Nvidia Accused Of Misrepresenting More Than $1 Billion In Crypto Mining Biz


In a newly amended lawsuit, documents have shown that investors are accusing Nvidia of not revealing the amount of money they raised by selling graphic cards to various crypto mining firms.

The amended class-action lawsuit against the firm claims that Nvidia violated the Securities Exchange Act for failing to reveal that its gaming revenues relied heavily on the sale of GPUs to crypto miners.

According to the court documents that were filed on May 14, Nvidia knowingly misrepresented financial statements thereby understating by approximately $1 billion in the sale of GPUs to crypto miners between 2017 and 2018.

The court documents show that the sales to the miners represented more than half of the entire firm's total sales revenues.

Nvidia's Legal Storm

Nvidia has been confronted with numerous lawsuits, primarily from investors following the crash of its stock value by 30% after the firm warned that its total revenues would decrease by 7% in 2018.

The amended court documents claim that the company falsified financial statements, misleading consumers and investors that Nvidia's reliance on crypto-related revenues was just small.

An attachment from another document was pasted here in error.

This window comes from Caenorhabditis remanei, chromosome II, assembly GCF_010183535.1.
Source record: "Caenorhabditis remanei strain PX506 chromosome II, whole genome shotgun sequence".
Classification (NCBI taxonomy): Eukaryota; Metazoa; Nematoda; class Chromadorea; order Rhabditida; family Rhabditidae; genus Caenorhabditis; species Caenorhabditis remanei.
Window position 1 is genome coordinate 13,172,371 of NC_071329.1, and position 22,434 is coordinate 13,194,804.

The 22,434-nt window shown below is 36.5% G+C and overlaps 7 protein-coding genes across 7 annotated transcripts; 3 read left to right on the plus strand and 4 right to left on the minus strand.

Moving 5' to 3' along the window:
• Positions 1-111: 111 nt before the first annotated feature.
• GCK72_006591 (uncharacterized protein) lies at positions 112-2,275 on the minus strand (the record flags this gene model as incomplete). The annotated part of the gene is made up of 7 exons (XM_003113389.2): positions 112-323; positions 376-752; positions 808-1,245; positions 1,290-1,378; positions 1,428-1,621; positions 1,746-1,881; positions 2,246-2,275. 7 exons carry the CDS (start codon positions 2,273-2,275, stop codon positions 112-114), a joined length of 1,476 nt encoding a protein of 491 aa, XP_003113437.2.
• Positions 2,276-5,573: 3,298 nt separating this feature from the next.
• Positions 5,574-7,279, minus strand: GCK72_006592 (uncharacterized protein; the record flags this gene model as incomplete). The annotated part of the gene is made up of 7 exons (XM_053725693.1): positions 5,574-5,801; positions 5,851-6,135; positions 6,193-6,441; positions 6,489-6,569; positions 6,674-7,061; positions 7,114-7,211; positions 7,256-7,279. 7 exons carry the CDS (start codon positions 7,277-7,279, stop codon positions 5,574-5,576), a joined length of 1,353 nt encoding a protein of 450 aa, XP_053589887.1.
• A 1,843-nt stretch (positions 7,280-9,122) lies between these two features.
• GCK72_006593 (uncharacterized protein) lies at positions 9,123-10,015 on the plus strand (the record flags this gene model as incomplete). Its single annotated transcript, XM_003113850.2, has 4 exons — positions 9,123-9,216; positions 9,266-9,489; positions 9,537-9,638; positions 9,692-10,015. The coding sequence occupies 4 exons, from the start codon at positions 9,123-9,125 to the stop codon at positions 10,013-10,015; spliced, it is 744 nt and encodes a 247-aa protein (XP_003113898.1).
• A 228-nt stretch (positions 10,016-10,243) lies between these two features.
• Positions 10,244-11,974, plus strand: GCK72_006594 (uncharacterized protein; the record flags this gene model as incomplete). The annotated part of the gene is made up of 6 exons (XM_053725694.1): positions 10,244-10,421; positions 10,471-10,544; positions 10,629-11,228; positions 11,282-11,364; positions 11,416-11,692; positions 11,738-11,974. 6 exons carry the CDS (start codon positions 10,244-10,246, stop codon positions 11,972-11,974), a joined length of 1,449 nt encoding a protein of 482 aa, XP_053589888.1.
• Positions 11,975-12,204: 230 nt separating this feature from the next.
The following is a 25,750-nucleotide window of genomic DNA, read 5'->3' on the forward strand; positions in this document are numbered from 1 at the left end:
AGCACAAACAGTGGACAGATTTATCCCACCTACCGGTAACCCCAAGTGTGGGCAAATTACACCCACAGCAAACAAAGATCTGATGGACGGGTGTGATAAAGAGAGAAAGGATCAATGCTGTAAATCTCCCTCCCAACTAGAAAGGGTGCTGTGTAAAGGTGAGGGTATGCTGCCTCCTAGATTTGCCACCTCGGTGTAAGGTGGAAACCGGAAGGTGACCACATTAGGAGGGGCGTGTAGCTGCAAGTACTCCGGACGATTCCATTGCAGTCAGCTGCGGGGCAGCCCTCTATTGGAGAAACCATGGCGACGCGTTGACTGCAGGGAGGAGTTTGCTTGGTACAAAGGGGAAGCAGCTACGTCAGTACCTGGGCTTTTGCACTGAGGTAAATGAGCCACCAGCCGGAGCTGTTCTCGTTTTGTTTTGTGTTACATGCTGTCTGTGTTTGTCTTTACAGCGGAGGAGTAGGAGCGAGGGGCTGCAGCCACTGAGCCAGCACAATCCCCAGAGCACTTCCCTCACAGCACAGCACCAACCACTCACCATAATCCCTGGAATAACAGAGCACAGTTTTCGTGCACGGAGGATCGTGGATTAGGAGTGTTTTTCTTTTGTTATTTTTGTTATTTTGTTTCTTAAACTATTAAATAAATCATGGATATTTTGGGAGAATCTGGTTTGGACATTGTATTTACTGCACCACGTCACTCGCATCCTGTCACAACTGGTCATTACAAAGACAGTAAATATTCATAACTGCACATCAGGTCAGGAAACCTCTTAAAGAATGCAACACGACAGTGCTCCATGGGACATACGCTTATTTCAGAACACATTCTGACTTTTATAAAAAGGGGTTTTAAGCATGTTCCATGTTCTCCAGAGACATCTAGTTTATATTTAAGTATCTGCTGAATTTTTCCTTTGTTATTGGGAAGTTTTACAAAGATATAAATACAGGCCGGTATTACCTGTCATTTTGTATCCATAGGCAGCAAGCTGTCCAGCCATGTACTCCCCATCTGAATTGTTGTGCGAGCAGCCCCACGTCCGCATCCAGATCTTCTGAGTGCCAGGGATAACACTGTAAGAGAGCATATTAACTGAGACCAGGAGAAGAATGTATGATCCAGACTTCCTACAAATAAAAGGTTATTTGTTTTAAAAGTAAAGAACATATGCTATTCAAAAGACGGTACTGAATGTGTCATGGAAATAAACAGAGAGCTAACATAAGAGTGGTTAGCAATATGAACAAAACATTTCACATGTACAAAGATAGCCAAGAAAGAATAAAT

The company's investors also accuse the firm of falsely claiming that the sales from the gaming segment were growing quarter after quarter due to strong demand from gamers.

In 2017, the firm's GeForce GPU was highly in demand from the crypto miners, which led to huge profits for the company's gaming segment.

The firm also rolled on a chip targeting the crypto mining industry known as Crypto SKU. However, the sales were entered as from the catch-all businesses unit. Conversely, the Crypto SKU did not catch on as the majority of the miners preferred the GeForce GPUs.

The disgruntled investors state that although there was an increased demand for GeForce units from the crypto miners, Nvidia misrepresented the facts saying that the demand came from the gaming unit.

The recent amended court documents come after Haywood Gilliam, a California-based judge, downsized the case in March. The judge allowed the plaintiffs to amend the court documents.

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